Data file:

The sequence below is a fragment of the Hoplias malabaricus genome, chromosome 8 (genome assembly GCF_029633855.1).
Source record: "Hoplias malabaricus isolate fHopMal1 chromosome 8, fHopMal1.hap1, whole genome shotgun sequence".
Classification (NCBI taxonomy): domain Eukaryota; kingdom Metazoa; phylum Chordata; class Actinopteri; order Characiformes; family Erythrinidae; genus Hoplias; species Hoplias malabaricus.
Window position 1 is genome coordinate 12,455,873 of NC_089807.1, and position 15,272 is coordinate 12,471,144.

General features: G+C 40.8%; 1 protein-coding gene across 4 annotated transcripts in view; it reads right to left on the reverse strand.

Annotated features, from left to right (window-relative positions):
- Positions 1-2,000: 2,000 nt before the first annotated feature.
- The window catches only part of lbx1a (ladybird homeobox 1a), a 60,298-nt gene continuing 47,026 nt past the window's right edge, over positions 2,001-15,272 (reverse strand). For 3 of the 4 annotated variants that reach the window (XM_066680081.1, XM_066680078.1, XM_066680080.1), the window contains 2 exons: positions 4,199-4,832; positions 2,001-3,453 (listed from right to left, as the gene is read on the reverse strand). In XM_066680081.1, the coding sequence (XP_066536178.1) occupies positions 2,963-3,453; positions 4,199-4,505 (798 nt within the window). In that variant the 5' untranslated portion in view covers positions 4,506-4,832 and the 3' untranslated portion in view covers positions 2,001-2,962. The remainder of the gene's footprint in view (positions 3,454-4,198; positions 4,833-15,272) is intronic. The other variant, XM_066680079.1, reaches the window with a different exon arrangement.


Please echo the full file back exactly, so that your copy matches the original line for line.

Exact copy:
The sequence below is a fragment of the Hoplias malabaricus genome, chromosome 8 (genome assembly GCF_029633855.1).
Source record: "Hoplias malabaricus isolate fHopMal1 chromosome 8, fHopMal1.hap1, whole genome shotgun sequence".
Classification (NCBI taxonomy): domain Eukaryota; kingdom Metazoa; phylum Chordata; class Actinopteri; order Characiformes; family Erythrinidae; genus Hoplias; species Hoplias malabaricus.
Window position 1 is genome coordinate 12,455,873 of NC_089807.1, and position 15,272 is coordinate 12,471,144.

General features: G+C 40.8%; 1 protein-coding gene across 4 annotated transcripts in view; it reads right to left on the reverse strand.

Annotated features, from left to right (window-relative positions):
- Positions 1-2,000: 2,000 nt before the first annotated feature.
- The window catches only part of lbx1a (ladybird homeobox 1a), a 60,298-nt gene continuing 47,026 nt past the window's right edge, over positions 2,001-15,272 (reverse strand). For 3 of the 4 annotated variants that reach the window (XM_066680081.1, XM_066680078.1, XM_066680080.1), the window contains 2 exons: positions 4,199-4,832; positions 2,001-3,453 (listed from right to left, as the gene is read on the reverse strand). In XM_066680081.1, the coding sequence (XP_066536178.1) occupies positions 2,963-3,453; positions 4,199-4,505 (798 nt within the window). In that variant the 5' untranslated portion in view covers positions 4,506-4,832 and the 3' untranslated portion in view covers positions 2,001-2,962. The remainder of the gene's footprint in view (positions 3,454-4,198; positions 4,833-15,272) is intronic. The other variant, XM_066680079.1, reaches the window with a different exon arrangement.